A path to citizenship for Dreamers, Temporary Protected Status (TPS) recipients and farmers is another area that Bishop Dorsonville said the bishops see as a top priority.

“You see them right there producing their very best for the country. They feel a part of the country, they love the country,” Dorsonville said. “They have not only been giving their work but their contributions to the economy then I guess that it would be extremely important in consideration of these families that have been in such difficult times through the years.”

He noted, however, that the church is not the government and isn’t called to create laws, therefore, what they have to do is provide constant and direct service to migrants, and speak on behalf of the people they serve.

“When politicians, and especially Congress, see’s the testimonies of people and they begin to know their faces and their stories they are so moved with beauty and compassion,” Bishop Dorsonville said. “Both parties have to come together and finally be united in the resolution of making what this country has been recognized as through the years — a country of immigrants, but also a country of truth, justice and peace.”

Another aspect of that advocacy that the bishops agreed upon, he added, is making sure migrants always feel welcome to a Catholic community no matter where they travel.

“We are one church and we feel co-responsible in how as that person continues to migrate, there is going to be a parish that welcomes them because they are children of our lord and we have the devotion for the human drama they are going through and our ability to walk with them, be with them, and give that voice of hope and faith and love is so important,” Dorsonville said.

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"[T]he emergency of irregular migration has to be met with justice, solidarity and mercy. Forms of collective expulsion, which do not allow for the suitable treatment of individual cases, are unacceptable."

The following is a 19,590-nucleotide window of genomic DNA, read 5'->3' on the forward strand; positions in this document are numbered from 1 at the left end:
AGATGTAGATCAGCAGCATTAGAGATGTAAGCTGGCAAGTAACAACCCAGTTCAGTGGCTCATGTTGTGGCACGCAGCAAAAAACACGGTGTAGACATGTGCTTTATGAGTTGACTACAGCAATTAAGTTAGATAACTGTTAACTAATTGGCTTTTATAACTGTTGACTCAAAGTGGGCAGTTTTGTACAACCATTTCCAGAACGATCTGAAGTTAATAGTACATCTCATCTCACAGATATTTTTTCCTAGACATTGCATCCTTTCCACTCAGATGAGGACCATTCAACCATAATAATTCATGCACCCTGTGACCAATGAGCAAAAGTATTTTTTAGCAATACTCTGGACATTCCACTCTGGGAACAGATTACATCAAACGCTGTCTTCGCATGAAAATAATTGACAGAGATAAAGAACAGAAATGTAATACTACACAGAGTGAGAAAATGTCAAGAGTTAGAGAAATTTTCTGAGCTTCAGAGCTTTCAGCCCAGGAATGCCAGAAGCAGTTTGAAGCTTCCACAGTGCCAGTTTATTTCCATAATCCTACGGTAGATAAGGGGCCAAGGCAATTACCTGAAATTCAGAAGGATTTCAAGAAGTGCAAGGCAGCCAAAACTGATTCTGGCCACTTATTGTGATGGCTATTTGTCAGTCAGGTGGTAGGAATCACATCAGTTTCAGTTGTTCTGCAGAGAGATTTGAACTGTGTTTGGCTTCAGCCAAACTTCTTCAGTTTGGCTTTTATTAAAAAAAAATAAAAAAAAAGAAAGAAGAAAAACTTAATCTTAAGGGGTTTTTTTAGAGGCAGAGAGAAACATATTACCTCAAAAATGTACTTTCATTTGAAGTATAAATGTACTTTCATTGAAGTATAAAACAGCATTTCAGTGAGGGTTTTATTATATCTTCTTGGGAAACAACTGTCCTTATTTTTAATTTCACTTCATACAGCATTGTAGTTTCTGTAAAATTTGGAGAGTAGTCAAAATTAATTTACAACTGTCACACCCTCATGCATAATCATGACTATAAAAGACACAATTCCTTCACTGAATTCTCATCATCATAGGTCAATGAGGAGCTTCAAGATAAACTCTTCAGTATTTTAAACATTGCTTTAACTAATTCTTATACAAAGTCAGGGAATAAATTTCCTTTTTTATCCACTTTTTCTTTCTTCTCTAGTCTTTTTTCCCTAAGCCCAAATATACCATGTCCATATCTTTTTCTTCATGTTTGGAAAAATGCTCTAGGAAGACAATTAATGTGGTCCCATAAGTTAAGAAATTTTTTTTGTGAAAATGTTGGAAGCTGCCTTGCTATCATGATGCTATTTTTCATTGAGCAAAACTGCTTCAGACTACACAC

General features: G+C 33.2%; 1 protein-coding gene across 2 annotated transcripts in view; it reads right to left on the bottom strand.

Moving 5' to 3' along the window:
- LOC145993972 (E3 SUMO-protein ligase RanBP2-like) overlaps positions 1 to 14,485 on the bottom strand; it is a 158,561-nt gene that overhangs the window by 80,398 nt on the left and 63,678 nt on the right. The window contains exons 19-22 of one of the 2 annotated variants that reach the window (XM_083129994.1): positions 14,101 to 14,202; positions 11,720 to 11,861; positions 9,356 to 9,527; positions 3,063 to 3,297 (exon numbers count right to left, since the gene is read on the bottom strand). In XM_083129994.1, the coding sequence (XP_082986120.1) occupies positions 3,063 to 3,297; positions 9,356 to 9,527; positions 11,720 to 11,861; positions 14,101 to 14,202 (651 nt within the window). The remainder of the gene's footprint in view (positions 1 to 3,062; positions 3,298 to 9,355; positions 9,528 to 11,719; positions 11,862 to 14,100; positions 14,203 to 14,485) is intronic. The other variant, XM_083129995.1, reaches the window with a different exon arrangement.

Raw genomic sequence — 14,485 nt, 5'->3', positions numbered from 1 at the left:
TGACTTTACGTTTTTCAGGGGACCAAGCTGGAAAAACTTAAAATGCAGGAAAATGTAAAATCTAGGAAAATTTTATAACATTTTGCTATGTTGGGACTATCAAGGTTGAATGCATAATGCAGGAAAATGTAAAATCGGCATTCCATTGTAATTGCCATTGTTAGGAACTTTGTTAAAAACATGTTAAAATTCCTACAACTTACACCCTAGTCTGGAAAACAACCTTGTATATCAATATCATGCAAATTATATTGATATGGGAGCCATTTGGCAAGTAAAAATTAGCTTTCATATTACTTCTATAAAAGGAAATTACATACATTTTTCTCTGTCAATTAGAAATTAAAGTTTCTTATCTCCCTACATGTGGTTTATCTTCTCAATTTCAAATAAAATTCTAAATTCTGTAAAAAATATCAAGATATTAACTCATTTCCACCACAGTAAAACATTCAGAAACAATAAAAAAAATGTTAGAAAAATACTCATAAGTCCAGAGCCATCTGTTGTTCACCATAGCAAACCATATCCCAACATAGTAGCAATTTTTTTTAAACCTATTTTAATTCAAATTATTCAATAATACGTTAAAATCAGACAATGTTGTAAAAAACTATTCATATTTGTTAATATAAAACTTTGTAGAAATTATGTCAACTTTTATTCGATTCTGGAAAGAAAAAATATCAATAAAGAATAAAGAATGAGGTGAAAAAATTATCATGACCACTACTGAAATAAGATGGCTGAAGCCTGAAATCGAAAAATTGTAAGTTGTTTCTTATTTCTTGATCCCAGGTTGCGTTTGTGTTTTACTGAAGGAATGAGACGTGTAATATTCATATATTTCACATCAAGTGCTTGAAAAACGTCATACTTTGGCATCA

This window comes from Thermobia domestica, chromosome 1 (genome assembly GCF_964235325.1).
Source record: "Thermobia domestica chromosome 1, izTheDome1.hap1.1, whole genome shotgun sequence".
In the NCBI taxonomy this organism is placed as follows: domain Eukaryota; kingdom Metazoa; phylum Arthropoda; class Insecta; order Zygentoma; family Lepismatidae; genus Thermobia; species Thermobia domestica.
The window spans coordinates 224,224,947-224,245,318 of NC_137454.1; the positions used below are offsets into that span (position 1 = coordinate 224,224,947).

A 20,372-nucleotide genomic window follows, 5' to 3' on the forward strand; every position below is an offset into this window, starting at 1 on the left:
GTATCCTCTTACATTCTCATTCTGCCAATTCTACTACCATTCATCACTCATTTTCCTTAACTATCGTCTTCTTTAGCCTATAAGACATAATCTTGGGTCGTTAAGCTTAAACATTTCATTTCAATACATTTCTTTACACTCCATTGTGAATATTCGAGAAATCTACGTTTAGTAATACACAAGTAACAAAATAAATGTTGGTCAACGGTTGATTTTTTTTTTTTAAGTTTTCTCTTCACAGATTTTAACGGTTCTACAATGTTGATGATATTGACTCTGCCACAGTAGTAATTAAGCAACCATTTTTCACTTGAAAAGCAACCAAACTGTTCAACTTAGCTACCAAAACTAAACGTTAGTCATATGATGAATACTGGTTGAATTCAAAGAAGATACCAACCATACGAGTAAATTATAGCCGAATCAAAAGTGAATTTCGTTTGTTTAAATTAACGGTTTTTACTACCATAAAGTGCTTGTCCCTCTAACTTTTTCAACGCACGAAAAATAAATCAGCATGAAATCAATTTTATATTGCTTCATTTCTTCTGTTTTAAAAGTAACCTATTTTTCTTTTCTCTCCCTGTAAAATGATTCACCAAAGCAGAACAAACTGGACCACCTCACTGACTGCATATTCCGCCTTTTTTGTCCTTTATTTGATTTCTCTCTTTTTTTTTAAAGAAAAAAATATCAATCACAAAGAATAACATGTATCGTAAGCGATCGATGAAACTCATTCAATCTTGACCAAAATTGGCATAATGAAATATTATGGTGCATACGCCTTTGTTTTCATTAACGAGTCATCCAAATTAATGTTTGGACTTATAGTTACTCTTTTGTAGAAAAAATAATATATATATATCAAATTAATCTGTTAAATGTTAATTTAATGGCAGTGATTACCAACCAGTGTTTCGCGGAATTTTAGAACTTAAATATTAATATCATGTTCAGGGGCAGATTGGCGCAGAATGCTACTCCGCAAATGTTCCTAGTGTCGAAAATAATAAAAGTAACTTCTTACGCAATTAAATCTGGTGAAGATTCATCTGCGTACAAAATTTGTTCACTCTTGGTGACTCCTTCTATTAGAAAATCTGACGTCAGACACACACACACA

— Pope Francis, Morocco

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Re: THE CHRISTIAN THREAD

Post by wosbald » Sat Jun 12, 2021 6:57 pm

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Subject Header: Capital Punishment/Death Penalty
Intra-Thread Trackbacks: pg 9 / pg 9 / pg 10 / pg 11

Inter-Thread Trackbacks:
"Faith in the News": pg 121 / pg 123 / pg 123
"President Trump is a problem...": pg 27 / pg 35
"I'm Starting to Like This Pope": pg 66 / pg 67 / pg 67 / pg 67 / pg 67 / pg 67 / pg 68 / pg 101 / pg 101 / pg 107 / pg 124 / pg 128 / pg 128 / pg 128 / pg 129 / pg 129 / pg 131 / pg 132 / pg 132 / pg 132 / pg 132 / pg 132 / pg 132 / pg 132 / pg 132 / pg 134 / pg 134



Alabama close to completing nitrogen gas death chamber
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Inmates sit in a treatment dorm at Staton Correctional Facility in Elmore, Ala., Wednesday, Sept. 4, 2019. (AP Photo/Kim Chandler)

Alabama told a federal judge on Tuesday that it has nearly finished building a system to use nitrogen gas to carry out death sentences, an execution method authorized by state law but never put in use.

The court filing did not describe how the proposed execution system would work. When the Alabama legislation was approved authorizing nitrogen hypoxia, proponents theorized that death by nitrogen hypoxia could be a simpler and more humane execution method. Death would be caused by forcing the inmate to breathe only nitrogen, thereby depriving him or her of oxygen.

Alabama in 2018 became the third state — along with Oklahoma and Mississippi — to authorize the untested use of nitrogen gas to execute prisoners.

Lawyers for the state wrote in a court filing Tuesday that the Alabama Department of Corrections “is nearing completion of the initial physical build for the nitrogen hypoxia system and its safety measures.”

“Once the build is completed, a safety expert will make a site visit to evaluate the system and look for any points of concern that need to be addressed,” the lawyers added.

The information was disclosed in a court filing Tuesday involving a lawsuit over the presence of spiritual advisers in the death chamber. State lawyers wrote that they did not yet know if a spiritual advisors could safely be present during an execution via nitrogen hypoxia.

The prison system did not immediately respond to an email seeking more information about how the system would work.

The department of corrections did not give an estimate in the court filing on when the state might try to use nitrogen hypoxia. The prison system said it had not yet drafted a protocol for using nitrogen gas.

But lawyers for the state wrote in Tuesday’s filing that a protocol would not be drawn up until authorities were satisfied the system was ready for use.

[…]

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"[T]he emergency of irregular migration has to be met with justice, solidarity and mercy. Forms of collective expulsion, which do not allow for the suitable treatment of individual cases, are unacceptable."
— Pope Francis, Morocco